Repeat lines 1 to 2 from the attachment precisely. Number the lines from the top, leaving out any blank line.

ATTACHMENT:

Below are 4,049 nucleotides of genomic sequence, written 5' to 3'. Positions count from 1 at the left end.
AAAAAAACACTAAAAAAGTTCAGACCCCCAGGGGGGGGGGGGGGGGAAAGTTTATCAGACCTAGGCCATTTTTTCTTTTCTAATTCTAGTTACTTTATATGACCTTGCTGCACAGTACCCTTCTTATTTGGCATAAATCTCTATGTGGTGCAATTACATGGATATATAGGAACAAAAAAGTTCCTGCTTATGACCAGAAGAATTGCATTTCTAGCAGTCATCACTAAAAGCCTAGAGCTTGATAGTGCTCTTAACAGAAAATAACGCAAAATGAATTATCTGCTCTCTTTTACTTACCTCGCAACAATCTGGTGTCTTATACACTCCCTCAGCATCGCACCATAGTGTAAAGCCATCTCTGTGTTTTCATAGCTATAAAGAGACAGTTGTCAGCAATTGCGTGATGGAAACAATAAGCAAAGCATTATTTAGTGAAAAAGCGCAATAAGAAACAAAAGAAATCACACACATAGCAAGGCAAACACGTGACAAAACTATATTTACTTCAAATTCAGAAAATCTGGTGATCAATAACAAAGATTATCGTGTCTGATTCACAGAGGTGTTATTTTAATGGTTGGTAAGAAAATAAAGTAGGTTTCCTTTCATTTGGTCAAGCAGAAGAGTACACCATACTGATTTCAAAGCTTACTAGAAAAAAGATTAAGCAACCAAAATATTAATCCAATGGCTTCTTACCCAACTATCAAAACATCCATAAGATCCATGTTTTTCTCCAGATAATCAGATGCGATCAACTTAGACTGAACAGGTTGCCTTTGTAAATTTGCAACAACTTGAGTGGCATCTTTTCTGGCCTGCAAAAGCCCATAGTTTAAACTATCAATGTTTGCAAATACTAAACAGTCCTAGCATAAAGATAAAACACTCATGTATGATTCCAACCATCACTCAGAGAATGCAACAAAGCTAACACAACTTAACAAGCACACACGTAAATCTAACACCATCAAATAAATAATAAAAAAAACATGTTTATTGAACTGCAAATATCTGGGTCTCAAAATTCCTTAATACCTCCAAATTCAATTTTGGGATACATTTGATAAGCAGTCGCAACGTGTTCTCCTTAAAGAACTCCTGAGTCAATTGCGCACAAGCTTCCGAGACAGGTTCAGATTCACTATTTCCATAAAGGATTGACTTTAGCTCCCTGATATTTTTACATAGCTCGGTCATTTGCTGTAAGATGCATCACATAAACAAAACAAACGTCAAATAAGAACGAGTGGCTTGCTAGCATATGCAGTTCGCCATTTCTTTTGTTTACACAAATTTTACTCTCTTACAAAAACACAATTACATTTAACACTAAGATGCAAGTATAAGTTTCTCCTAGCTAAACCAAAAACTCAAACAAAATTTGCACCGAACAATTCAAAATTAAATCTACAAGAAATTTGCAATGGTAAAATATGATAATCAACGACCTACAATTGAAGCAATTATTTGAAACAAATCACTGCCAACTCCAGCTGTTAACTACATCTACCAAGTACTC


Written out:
Below are 4,049 nucleotides of genomic sequence, written 5' to 3'. Positions count from 1 at the left end.
AAAAAAACACTAAAAAAGTTCAGACCCCCAGGGGGGGGGGGGGGGGAAAGTTTATCAGACCTAGGCCATTTTTTCTTTTCTAATTCTAGTTACTTTATATGACCTTGCTGCACAGTACCCTTCTTATTTGGCATAAATCTCTATGTGGTGCAATTACATGGATATATAGGAACAAAAAAGTTCCTGCTTATGACCAGAAGAATTGCATTTCTAGCAGTCATCACTAAAAGCCTAGAGCTTGATAGTGCTCTTAACAGAAAATAACGCAAAATGAATTATCTGCTCTCTTTTACTTACCTCGCAACAATCTGGTGTCTTATACACTCCCTCAGCATCGCACCATAGTGTAAAGCCATCTCTGTGTTTTCATAGCTATAAAGAGACAGTTGTCAGCAATTGCGTGATGGAAACAATAAGCAAAGCATTATTTAGTGAAAAAGCGCAATAAGAAACAAAAGAAATCACACACATAGCAAGGCAAACACGTGACAAAACTATATTTACTTCAAATTCAGAAAATCTGGTGATCAATAACAAAGATTATCGTGTCTGATTCACAGAGGTGTTATTTTAATGGTTGGTAAGAAAATAAAGTAGGTTTCCTTTCATTTGGTCAAGCAGAAGAGTACACCATACTGATTTCAAAGCTTACTAGAAAAAAGATTAAGCAACCAAAATATTAATCCAATGGCTTCTTACCCAACTATCAAAACATCCATAAGATCCATGTTTTTCTCCAGATAATCAGATGCGATCAACTTAGACTGAACAGGTTGCCTTTGTAAATTTGCAACAACTTGAGTGGCATCTTTTCTGGCCTGCAAAAGCCCATAGTTTAAACTATCAATGTTTGCAAATACTAAACAGTCCTAGCATAAAGATAAAACACTCATGTATGATTCCAACCATCACTCAGAGAATGCAACAAAGCTAACACAACTTAACAAGCACACACGTAAATCTAACACCATCAAATAAATAATAAAAAAAACATGTTTATTGAACTGCAAATATCTGGGTCTCAAAATTCCTTAATACCTCCAAATTCAATTTTGGGATACATTTGATAAGCAGTCGCAACGTGTTCTCCTTAAAGAACTCCTGAGTCAATTGCGCACAAGCTTCCGAGACAGGTTCAGATTCACTATTTCCATAAAGGATTGACTTTAGCTCCCTGATATTTTTACATAGCTCGGTCATTTGCTGTAAGATGCATCACATAAACAAAACAAACGTCAAATAAGAACGAGTGGCTTGCTAGCATATGCAGTTCGCCATTTCTTTTGTTTACACAAATTTTACTCTCTTACAAAAACACAATTACATTTAACACTAAGATGCAAGTATAAGTTTCTCCTAGCTAAACCAAAAACTCAAACAAAATTTGCACCGAACAATTCAAAATTAAATCTACAAGAAATTTGCAATGGTAAAATATGATAATCAACGACCTACAATTGAAGCAATTATTTGAAACAAATCACTGCCAACTCCAGCTGTTAACTACATCTACCAAGTACTC